The Rev. Canon Stephanie Spellers describes how the Holy Spirit helps us to follow Jesus’ way of self-emptying love in times of immense transition:
Religious commentator Phyllis Tickle [1934–2015] pointed to this time as one of those periodic awakenings or “rummage sales” that Christianity holds every five hundred years or so, when it purges what’s no longer useful and reforms itself for the age to come.  In her final years, she promised we were entering “the Age of the Spirit,” when our obsession with order and control would backfire, and we’d be forced to rely on the wily ways of the Holy Spirit.  “Our jaws should drop open in amazement,” she remarked at a  Emerging Church conference … (I was sitting in the pews scribbling furiously). “I think we’re seeing a shift in Christianity as dramatic as that first Pentecost wildfire.” 
In the very first chapter of Mark, Jesus heads from Nazareth to be baptized by John in the River Jordan. Just as Jesus comes up from the waters, the heavens break open and the Holy Spirit descends on him like a dove. “And a voice came from heaven, ‘You are my Son, the Beloved; with you I am well pleased’” (Mark 1:10–11). Everything that follows is powered by the Spirit and by the love of God.
The same Spirit that Jesus received now rests on anyone who follows him. God invites us into a covenant, where by the power of the Spirit we can choose to allow our hearts to break, and then take the pieces—our lives, our goods, our love, and our privileges—and share it all like a broken loaf of communion bread.
Granted, this is a very non-American way of being. Think of the phrases that shape our national identity. We assert our “right” to “life, liberty, and the pursuit of happiness,” which means we are free—and even expected—to organize our lives around our own individual desires. So much of our American story consists of groups of people protecting themselves and what’s theirs, with a gun or a flag or the cloak of racial, class, or gender privilege.
Jesus’s story is exactly the opposite. In this moment, as we reckon with the limits and consequences of self-centrism, domination systems, and the church’s capitulation to empire, we could lean into the Jesus way. We could reclaim kenosis [self-emptying], or perhaps claim it for the first time.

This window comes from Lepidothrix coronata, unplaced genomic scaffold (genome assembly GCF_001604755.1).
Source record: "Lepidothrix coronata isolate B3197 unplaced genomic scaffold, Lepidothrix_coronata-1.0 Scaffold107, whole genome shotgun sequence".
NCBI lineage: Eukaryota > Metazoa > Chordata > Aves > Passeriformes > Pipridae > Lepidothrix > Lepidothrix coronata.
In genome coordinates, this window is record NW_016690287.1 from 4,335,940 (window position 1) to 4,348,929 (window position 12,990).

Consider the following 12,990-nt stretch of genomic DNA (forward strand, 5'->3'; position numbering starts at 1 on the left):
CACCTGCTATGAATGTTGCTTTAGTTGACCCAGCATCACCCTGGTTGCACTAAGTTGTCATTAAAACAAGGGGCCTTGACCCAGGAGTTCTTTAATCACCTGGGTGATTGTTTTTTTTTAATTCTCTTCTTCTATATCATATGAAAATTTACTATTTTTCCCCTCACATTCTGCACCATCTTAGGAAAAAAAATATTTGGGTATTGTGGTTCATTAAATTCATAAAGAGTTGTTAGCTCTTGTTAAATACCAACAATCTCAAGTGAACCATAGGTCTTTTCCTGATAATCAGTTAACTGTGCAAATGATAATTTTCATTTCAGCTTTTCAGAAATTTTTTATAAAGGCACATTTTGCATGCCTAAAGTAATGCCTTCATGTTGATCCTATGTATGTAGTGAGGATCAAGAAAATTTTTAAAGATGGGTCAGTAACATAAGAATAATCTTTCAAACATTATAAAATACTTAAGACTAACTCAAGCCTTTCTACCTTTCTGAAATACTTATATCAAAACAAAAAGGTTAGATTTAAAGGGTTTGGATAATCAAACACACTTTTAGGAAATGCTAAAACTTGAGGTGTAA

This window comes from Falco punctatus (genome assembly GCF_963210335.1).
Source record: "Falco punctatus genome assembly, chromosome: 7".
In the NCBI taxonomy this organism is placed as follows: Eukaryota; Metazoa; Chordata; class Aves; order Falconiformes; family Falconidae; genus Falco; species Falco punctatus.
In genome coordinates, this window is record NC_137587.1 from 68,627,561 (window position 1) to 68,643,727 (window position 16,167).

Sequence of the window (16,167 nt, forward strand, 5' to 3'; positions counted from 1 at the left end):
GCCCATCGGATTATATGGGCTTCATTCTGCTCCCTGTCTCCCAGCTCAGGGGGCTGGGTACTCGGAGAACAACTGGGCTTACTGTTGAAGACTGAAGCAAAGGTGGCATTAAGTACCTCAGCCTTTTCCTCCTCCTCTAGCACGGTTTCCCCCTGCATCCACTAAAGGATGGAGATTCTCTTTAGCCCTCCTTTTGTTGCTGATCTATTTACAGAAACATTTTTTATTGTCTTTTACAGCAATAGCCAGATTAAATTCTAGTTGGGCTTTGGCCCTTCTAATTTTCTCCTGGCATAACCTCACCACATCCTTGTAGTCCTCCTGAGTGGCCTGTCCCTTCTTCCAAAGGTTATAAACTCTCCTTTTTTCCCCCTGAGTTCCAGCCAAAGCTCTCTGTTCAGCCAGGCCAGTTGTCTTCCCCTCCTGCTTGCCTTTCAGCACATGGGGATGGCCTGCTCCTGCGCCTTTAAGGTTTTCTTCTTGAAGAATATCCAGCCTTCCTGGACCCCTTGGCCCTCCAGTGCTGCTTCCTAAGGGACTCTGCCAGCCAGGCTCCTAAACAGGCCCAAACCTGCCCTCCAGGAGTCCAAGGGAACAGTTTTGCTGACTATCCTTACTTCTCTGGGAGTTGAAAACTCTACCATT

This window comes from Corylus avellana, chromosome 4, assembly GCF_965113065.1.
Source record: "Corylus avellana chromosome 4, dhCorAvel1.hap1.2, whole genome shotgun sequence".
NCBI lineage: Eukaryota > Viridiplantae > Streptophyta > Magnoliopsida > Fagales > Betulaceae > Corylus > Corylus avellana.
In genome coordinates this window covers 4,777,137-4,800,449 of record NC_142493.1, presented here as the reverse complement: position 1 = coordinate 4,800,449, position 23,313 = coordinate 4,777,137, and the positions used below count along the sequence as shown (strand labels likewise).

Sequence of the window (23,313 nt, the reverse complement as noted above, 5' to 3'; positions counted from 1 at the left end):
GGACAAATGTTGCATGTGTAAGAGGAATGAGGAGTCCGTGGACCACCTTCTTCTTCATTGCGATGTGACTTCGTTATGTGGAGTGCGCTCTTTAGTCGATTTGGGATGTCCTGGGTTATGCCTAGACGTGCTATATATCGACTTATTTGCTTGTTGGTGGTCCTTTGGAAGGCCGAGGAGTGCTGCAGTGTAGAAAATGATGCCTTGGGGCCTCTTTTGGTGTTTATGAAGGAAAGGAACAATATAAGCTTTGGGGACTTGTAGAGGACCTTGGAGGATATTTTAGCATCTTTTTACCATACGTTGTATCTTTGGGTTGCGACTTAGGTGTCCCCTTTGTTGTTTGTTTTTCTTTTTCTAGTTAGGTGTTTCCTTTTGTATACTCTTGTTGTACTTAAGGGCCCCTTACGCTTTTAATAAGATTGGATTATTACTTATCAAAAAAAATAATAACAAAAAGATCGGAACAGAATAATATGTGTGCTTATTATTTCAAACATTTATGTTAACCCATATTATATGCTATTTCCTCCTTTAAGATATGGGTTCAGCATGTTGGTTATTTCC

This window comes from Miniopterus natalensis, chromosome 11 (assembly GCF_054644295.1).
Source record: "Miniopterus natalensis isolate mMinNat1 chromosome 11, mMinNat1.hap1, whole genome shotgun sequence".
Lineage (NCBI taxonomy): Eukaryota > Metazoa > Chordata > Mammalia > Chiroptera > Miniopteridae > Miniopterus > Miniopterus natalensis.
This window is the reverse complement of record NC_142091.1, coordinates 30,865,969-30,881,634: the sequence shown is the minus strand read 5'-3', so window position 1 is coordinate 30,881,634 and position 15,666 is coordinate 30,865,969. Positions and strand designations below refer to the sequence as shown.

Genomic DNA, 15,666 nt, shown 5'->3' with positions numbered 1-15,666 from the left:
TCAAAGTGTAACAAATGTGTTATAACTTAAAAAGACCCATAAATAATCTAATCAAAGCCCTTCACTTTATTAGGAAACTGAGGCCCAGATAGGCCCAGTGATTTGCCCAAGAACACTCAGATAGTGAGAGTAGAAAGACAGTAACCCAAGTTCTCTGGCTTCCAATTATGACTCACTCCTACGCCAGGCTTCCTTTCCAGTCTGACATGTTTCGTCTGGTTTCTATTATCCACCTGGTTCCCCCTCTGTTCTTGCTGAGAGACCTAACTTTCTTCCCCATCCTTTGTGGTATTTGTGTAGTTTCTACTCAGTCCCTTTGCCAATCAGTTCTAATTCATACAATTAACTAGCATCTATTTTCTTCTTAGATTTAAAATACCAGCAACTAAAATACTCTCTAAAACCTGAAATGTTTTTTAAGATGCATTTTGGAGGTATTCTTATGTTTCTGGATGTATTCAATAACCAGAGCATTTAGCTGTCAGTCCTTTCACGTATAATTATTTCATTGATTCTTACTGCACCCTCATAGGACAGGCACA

Imagine recentering on the God we know in Jesus. Imagine becoming practicing communities that follow Jesus and embody his community of love. The forces of empire and establishment will tell you that’s a worthy cause but impossible in this day and age. They are wrong. What it takes is disciples who together follow Jesus in his Way of Love, lean fully into the Spirit that animated him, and try to do what he did and live as he lived, so that we, our communities, and the whole world might become more like him. 
 Phyllis Tickle, The Great Emergence: How Christianity Is Changing and Why (Grand Rapids, MI: Baker Books, 2008), 16, 19–31.
 Phyllis Tickle with Jon M. Sweeney, The Age of the Spirit: How the Ghost of an Ancient Controversy Is Shaping the Church (Grand Rapids, MI: Baker Books, 2014).
 Stephanie Spellers, The Church Cracked Open: Disruption, Decline, and New Hope for Beloved Community (New York: Church Publishing, 2021), 12–13.
 Spellers, Church Cracked Open, 94–95.
 Spellers, Church Cracked Open, 118–119.
Image credit: A path from one week to the next—Exercise in Grief and Lamentation credits from left to right: Jenna Keiper, Jenna Keiper, Izzy Spitz. Used with permission. Click here to enlarge image.
On retreat, the CAC staff used watercolors to connect to our collective grief. This is one of the watercolor paintings that came from that exercise.
Story from Our Community:
Richard’s Daily Meditations are a way for me to stay centered in my journey. As a spiritual guide, I am aware of the importance of being grounded by the Holy Spirit. I look forward to each morning as I set my internal movement by the hopeful words shared in the Daily Meditations. I am just as grateful for the challenges that sometimes arise as I ponder the weekly topics. The meditations are lessons in re-examining my moral compass as I continue to tread the sometimes turbulent waters of life. —Tanya H.